Back in 1964, most kids my age – or older, ’cause I was 3-ish — got all caught up in the whimsy, magic and razzmatazz of the Mary Poppins movie – the diving into 3-D chalk paintings, the dirty, dancing chimney sweeps, the word starting with an “S” no one could spell and fewer could define: suffragette.

OK, maybe that wasn’t the word. Yet, without benefit of YouTube or or even a VCR, yet, I memorized Sister Suffragette and was known to march around the house imagining myself in a sash and carrying signs.

Blissfully unaware I was, at the time, that the sashes popularized in the late 19th and early 20th centuries by militant feminists had morphed into the burdensome mantles of beauty pageant queens — women not parading but being paraded and adored for their surface assets and not their mettle.

Some of the 2012 Miss America contestants

Another accidental feminist

I was cluelessly indoctrinated by what another blogger has labeled “accidental feminism.” Sister Suffragette, while certainly not the most ubiquitous of Disney songs by brothers Richard and Robert Sherman — It’s a Small World (After All) seems a more likely candidate — is a front-runner as the most educational. What did its lyrics mean to an impressionable young girl of the Sixties?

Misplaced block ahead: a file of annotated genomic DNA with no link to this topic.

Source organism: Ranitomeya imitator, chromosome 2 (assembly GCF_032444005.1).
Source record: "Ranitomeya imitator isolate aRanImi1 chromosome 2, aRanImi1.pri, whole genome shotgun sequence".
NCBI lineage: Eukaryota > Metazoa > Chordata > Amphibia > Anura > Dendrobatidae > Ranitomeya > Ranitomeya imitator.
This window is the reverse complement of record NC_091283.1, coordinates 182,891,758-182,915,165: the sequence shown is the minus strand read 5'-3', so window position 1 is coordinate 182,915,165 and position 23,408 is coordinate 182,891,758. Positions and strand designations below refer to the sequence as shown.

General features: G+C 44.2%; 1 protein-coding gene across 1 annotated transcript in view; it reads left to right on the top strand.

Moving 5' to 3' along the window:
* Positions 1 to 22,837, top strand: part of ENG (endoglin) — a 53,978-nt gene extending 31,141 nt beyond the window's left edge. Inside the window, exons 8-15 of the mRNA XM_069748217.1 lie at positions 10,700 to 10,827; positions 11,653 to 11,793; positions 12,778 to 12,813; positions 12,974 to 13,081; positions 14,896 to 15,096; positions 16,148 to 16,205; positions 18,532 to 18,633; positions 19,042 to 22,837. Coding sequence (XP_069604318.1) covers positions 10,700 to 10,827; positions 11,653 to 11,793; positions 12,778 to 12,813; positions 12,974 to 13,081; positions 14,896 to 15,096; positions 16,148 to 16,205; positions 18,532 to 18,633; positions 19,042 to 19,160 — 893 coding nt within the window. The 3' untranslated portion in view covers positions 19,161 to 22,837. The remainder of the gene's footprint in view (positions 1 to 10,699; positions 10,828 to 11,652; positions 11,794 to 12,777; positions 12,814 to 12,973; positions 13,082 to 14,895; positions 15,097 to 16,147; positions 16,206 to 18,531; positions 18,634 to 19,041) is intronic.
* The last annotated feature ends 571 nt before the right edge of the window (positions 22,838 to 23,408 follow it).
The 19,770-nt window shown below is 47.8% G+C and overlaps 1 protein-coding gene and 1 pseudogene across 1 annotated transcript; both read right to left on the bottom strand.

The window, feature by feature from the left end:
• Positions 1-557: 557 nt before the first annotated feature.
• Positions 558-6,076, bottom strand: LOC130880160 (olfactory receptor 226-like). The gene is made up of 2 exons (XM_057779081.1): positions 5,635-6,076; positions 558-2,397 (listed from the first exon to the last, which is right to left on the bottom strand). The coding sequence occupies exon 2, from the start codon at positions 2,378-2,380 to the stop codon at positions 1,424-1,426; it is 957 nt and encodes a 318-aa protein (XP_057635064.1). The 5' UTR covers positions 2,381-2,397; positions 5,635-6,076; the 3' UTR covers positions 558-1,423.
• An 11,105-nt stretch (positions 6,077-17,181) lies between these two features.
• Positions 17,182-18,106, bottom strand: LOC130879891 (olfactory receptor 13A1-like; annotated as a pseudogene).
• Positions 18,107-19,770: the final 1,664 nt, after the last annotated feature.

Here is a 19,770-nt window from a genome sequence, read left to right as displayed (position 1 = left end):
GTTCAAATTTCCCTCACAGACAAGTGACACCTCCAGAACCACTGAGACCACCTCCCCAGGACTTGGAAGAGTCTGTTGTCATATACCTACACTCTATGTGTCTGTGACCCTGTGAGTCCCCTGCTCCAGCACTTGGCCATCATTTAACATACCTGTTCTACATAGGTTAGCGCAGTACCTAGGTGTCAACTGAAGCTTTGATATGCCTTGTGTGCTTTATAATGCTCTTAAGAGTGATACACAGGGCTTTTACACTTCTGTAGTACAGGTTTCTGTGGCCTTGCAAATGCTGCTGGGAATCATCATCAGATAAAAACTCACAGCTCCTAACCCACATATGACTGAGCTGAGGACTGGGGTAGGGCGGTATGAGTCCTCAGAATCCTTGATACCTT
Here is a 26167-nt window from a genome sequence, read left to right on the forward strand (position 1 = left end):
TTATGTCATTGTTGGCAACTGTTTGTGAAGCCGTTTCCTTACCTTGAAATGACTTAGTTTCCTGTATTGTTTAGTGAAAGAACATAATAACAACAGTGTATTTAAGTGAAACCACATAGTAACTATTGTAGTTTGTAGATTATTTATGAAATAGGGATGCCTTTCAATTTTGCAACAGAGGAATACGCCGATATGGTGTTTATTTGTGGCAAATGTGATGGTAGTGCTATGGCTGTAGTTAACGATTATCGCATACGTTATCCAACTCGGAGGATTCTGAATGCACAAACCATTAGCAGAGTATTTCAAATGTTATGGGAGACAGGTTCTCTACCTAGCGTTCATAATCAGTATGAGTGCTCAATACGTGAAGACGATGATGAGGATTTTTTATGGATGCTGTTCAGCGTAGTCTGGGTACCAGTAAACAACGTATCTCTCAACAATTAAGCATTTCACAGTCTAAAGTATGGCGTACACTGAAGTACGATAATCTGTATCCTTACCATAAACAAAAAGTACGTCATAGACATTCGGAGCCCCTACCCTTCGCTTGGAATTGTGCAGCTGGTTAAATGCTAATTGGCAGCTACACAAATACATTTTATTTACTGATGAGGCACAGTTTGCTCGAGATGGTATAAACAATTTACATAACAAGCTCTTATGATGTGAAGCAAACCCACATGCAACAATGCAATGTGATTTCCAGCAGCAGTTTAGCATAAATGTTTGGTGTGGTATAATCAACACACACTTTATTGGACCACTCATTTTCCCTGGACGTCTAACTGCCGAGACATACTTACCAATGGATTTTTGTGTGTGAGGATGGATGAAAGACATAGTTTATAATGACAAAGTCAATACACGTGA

From Kensington to Billingsgate,

One hears the restless cries

From every corner of the land:

“Womankind, arise!”

Political equality

And equal rights with men

Take heart for Mrs. Pankhurst has been clapped in irons again …”

Even if I didn’t know where “Billingsgate” was or who “Mrs. Pankhurst” was then — stuffy Britishisms that nursed a budding inner Anglophile — that ball-busting Glynis Johns got my attention as Mrs. Banks, an uppity wife who wasn’t paying enough attention to the children or household because she was out rabble-rousing. I didn’t know any women like that. Or even that that was a thing to do.